Sat, Feb 04, 2006 - Page 3 News List

No `surprise' intended, says foreign minister

NOT CONCRETE MOFA boss James Huang said that the suggestion to scrap the NUC was just an idea, and that the US should not be overly concerned with the issue

By Chang Yun-ping  /  STAFF REPORTER

Minister of Foreign Affairs James Huang (黃志芳) yesterday said that Taipei did not intend to "surprise" the US with President Chen Shui-bian's (陳水扁) remarks on abolishing the National Unification Council and the unification guidelines, despite Washington's call for Taipei to stop unsettling US-Taiwan relations.

Huang said yesterday that in Chen's remarks to his supporters in Tainan County on Jan. 30, he only mentioned that Taiwan should "seriously consider" scrapping the National Unification Council and Guidelines for National Unification and therefore it did not constitute a surprise because the president did not say it's a "done decision."

"If we tell the US after we've decided to [scrap the Unification Council and guidelines], then that's a surprise," Huang said.

Huang made the remarks yesterday during the ceremony to mark the Ministry of Foreign Affairs' award of a special diplomatic service medal to former foreign minister Mark Chen (陳唐山), who is now secretary-general of the Presidential Office.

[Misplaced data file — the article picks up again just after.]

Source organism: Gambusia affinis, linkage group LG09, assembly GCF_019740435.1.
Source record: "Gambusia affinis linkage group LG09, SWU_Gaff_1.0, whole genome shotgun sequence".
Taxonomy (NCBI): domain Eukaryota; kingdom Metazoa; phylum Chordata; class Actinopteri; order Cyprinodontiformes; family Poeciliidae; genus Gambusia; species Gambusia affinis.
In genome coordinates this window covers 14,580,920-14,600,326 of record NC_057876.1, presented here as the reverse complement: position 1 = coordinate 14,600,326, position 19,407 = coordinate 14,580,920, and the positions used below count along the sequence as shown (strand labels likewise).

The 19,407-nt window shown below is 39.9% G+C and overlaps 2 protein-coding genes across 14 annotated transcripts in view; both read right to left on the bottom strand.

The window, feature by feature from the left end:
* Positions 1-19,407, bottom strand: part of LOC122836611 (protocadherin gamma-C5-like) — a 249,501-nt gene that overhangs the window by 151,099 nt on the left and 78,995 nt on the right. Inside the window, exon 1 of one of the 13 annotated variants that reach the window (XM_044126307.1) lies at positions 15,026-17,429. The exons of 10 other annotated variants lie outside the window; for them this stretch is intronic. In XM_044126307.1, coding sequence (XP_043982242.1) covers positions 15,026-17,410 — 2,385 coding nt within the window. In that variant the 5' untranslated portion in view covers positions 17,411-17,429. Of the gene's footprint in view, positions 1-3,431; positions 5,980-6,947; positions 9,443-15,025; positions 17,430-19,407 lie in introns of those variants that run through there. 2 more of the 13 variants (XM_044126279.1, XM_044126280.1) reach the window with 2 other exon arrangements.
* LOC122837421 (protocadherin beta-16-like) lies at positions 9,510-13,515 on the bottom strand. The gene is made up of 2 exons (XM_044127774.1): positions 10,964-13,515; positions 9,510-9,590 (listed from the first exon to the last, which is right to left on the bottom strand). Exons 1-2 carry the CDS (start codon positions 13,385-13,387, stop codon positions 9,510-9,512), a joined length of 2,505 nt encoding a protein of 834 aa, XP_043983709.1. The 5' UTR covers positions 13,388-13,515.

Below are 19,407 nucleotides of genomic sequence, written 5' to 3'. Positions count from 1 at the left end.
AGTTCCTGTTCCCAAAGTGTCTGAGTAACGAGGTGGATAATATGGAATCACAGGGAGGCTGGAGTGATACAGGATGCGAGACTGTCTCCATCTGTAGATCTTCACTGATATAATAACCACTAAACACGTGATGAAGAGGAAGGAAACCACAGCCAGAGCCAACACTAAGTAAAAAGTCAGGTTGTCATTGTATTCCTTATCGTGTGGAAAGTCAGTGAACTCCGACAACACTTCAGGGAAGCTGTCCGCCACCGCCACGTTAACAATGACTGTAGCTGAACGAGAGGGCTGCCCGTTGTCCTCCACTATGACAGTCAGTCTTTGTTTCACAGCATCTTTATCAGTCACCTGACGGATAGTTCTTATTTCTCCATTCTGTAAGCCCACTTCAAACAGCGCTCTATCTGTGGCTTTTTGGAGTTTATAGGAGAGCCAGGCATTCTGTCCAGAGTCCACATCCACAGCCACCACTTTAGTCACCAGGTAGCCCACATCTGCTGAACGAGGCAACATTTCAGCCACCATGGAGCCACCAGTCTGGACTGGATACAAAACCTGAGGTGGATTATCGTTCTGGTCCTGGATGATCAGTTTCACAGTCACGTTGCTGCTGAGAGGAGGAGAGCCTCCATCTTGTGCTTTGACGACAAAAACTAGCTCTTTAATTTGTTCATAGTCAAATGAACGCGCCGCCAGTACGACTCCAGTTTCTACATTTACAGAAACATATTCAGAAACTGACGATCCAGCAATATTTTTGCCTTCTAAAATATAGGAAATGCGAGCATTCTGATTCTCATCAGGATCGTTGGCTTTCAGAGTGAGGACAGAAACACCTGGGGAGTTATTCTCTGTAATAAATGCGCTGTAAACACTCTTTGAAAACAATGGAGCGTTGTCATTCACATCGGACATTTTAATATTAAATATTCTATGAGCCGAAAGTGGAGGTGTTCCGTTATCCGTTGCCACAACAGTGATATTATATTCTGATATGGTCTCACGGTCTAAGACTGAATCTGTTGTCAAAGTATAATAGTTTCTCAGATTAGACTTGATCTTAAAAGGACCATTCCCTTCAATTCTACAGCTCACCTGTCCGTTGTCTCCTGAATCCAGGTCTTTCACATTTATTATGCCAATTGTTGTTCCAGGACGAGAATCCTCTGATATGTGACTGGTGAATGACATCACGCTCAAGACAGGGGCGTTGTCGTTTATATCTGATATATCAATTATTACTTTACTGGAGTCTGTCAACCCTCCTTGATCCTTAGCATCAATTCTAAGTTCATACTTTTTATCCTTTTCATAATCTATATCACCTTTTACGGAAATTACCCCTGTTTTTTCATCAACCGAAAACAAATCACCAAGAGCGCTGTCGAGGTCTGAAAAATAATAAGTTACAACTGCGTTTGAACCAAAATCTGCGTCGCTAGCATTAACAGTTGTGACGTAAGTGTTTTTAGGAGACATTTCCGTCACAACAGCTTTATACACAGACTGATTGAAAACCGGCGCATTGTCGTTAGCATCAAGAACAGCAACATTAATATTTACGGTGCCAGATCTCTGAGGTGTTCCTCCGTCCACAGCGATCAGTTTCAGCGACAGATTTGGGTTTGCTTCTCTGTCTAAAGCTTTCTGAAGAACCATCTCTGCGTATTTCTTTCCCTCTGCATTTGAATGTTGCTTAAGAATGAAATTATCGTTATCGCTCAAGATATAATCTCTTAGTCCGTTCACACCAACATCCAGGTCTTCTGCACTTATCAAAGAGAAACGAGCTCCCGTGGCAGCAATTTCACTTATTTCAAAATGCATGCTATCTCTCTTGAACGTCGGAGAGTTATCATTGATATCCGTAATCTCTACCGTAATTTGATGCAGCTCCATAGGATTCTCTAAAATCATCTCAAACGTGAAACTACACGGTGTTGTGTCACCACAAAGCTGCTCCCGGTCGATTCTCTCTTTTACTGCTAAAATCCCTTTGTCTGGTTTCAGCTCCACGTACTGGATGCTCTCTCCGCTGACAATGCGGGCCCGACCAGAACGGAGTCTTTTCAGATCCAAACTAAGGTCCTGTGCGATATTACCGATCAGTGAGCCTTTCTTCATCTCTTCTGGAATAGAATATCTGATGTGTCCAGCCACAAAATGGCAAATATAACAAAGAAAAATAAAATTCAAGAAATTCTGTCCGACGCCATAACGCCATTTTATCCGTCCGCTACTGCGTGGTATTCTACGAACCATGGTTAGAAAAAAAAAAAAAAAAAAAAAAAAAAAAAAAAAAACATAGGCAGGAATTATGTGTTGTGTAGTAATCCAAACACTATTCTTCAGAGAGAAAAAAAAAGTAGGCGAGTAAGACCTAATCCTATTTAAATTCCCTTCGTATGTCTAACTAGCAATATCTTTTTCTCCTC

In response to a local Chinese-language newspaper report that the US did not accept the explanation given by Taiwanese authorities regarding Chen's remarks, Huang said "it's too early to say whether the US was unsatisfied" as Taipei and Washington are still in communication regarding the issue.

The foreign minister admitted, however, that Washington did want Taipei to further clarify the issue and said the government has been actively explaining, both by talking to the press here and communicating with the US through private channels.

The foreign ministry has been busy communicating with the US over the past few days since the president made the remarks on the first day of the Lunar New Year. The AIT also sent its spokeswoman Dana Shell Smith to gather information regarding the issue on Thursday.

Ministry staff and officials in charge of relations with the US said they had been conducting emergency measures to "extinguish the fire" by stressing the president's ideas were a preliminary thought and nothing concrete.

High-ranking officials from different governmental departments also convened emergency meetings to try to set the tone for the issue as Secretary-General of the National Security Council Chiou I-ren (邱義仁), Vice Premier Tsai Ing-wen (蔡英文), Foreign Minister Huang and Chairman of the Mainland Affairs Council (MAC) Joseph Wu (吳釗燮) met in the foreign ministry on Thursday morning to decide on a unified response to the issue.

The meeting concluded that the foreign ministry would reiterate that Taiwan's stance is consistent with that of the US on cross-strait relations and the MAC would focus on attacking the necessity of the National Unification Council.

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